“Its always best to start at the beginning” -Glinda, Good Witch of the North (notice she is holding a target stick)
Welcome to 2021. Let’s have some fun with your dog and improve communication between the two of you. I am planning a weekly blog of suggestions for structuring your dog’s training in the coming year. To start on your journey down the yellow brick road, to set goals, it will help to know where you are at the beginning. I suggest you make a list of cued behaviors that your dog(s) already knows. Cues are the signals that (hopefully) elicit a specific response (the behavior) from your dog. You could use a database or spreadsheet to sort out the information, or just paper and pencil. If you have more than one dog, you can make a separate list for each dog, or add a columns to account for additional dogs.
I have used the following columns in my example below:
Types of behavior – stationary, moving with you, moving not with you, targeting, and behavior chains are all possible categories. If you do performance games with your dog, you may want to list those behaviors (such as agility cues or freestyle cues) in a separate category. If you are overwhelmed by this task, break it down into parts and pick one category to start with. (my example is a partial list)
Description of the behavior – shorthand description of what the dog is supposed to do. Is it clear in your head what you are expecting of the dog? If it is not concrete, how does your dog know what to do?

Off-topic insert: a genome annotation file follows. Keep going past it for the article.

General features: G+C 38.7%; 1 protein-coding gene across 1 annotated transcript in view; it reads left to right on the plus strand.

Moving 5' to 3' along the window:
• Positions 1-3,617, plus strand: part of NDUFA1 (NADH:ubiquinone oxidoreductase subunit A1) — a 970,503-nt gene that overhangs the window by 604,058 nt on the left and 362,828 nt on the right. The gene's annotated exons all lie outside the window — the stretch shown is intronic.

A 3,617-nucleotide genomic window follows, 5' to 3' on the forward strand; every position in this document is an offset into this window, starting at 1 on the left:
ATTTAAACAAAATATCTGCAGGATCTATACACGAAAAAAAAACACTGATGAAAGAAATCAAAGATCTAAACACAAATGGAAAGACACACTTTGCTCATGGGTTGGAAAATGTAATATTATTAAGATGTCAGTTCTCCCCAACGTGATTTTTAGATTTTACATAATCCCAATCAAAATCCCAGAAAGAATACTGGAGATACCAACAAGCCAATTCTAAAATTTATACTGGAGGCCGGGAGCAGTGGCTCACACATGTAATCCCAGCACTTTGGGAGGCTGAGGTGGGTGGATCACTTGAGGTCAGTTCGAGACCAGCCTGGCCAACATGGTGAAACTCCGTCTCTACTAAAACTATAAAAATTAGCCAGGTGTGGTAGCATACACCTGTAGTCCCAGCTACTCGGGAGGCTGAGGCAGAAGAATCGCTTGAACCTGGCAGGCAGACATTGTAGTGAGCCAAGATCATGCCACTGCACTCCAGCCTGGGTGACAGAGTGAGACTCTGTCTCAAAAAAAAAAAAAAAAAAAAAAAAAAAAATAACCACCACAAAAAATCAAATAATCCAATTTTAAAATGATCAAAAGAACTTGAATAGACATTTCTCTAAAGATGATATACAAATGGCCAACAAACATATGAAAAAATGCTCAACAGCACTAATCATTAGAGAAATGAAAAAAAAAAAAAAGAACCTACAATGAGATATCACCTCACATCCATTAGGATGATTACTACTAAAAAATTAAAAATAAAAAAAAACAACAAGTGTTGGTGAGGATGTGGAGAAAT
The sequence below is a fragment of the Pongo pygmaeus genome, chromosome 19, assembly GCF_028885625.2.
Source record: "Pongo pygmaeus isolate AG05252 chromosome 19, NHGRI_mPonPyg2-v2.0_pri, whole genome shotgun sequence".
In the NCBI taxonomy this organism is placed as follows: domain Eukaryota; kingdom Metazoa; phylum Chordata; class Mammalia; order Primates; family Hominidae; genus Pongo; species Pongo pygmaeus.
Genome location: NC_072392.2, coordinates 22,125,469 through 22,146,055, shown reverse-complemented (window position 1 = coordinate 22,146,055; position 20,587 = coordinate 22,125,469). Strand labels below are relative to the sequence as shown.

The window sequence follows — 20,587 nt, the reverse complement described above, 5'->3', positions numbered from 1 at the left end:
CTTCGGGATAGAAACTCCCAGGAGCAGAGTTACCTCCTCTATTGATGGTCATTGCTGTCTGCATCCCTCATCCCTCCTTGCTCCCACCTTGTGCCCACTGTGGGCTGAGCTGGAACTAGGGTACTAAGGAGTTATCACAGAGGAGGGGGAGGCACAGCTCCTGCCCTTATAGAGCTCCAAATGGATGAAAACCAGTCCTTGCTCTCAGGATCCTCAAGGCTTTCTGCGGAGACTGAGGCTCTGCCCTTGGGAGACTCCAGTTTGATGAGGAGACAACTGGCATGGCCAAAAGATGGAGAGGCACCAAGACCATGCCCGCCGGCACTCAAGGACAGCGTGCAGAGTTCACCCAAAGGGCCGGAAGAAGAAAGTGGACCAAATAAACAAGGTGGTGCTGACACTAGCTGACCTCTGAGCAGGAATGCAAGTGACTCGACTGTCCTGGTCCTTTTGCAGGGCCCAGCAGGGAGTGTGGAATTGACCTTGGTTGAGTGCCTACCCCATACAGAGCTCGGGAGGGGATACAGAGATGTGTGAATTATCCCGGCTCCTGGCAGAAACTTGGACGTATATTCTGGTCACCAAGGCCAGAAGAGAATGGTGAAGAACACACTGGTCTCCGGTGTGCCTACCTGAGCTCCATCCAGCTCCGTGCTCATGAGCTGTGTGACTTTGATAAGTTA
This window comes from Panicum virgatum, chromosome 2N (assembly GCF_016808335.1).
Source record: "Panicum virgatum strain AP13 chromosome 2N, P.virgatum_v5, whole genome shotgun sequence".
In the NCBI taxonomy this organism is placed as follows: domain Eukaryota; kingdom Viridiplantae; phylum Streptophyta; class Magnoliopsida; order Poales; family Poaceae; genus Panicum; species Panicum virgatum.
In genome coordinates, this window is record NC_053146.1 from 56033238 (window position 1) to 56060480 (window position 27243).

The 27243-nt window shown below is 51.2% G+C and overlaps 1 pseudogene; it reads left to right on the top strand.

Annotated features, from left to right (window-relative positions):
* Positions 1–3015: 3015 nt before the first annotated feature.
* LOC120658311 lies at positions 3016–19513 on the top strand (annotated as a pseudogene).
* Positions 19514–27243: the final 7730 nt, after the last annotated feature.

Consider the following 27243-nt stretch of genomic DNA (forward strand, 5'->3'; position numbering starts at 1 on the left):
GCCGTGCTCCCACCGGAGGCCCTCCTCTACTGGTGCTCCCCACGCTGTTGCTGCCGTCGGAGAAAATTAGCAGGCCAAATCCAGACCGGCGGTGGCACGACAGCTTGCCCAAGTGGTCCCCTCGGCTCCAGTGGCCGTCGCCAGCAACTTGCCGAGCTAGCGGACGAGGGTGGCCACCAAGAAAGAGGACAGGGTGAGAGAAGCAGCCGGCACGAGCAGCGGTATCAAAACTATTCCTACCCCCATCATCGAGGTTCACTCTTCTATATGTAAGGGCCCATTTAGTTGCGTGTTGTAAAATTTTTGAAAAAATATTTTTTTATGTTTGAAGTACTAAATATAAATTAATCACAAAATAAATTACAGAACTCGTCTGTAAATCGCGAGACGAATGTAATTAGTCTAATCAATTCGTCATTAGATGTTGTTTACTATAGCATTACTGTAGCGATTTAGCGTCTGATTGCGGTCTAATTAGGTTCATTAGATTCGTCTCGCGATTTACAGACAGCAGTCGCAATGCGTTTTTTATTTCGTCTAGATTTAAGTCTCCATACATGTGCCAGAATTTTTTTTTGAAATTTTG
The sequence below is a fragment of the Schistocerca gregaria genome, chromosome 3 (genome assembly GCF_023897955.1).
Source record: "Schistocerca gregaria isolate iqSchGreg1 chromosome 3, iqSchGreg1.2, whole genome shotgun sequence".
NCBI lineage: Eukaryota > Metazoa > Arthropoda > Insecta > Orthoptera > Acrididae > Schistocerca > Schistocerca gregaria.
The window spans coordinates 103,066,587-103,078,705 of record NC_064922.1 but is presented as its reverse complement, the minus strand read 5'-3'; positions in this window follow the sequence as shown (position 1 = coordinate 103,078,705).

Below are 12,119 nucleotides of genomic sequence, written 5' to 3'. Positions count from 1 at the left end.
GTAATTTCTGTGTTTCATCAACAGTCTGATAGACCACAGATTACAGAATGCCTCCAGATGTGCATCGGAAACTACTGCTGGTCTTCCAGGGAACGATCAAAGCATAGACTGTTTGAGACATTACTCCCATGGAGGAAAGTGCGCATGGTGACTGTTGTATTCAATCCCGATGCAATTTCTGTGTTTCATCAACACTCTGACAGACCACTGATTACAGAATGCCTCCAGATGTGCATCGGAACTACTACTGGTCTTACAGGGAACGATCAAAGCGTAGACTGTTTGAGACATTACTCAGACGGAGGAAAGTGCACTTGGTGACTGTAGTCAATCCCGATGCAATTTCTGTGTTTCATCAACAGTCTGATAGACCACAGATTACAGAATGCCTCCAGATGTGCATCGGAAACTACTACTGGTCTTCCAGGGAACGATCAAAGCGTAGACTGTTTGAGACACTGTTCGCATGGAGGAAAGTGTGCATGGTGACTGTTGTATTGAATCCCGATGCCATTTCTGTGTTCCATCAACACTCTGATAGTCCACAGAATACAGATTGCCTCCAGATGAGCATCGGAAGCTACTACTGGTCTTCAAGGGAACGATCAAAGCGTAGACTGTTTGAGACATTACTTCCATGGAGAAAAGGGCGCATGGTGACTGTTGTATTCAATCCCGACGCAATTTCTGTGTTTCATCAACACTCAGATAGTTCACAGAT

Cue for the behavior – your signal for the behavior. Cues can be of many types: auditory, visual, olfactory, tactile, or a combination of more than one modality (although it is not the best idea to use more than one signal). Are you consistent in how you give your signal? If you are not, can your dog be consistent in his response?
Strength of the response – you could describe strength of response on a numeric scale (such as 1-5 with 5 being strongest) or by category such as weak, moderate, or strong. Or, if you are really a geek, you could test strength of response in a uniform way and get a percentage of correct responses and even a measurement of latency (time lag between cue and response by the animal). Here I am using the category simply as weak, moderate, and strong response to my cue. For example, of my two dogs, Deagan has a strong response to the hand target cued by “Here”, Puffin’s response is moderate.
Distance – the distance from you that the dog can perform the behavior (if it can be performed at a distance).
Duration – how long the dog can reliably perform the behavior (if it is one that has duration). Strength of response, distance, and duration are all measurements you can use to track progress.
You can add more categories, such as location, goals for distance or duration, favorite cues, or anything else that is relevant to you or your dogs. Again, don’t be overwhelmed by the task – you can focus just on those behaviors that you are most concerned with. Next week, we will use Glinda’s magic wand for some targeting fun.
Leave a Reply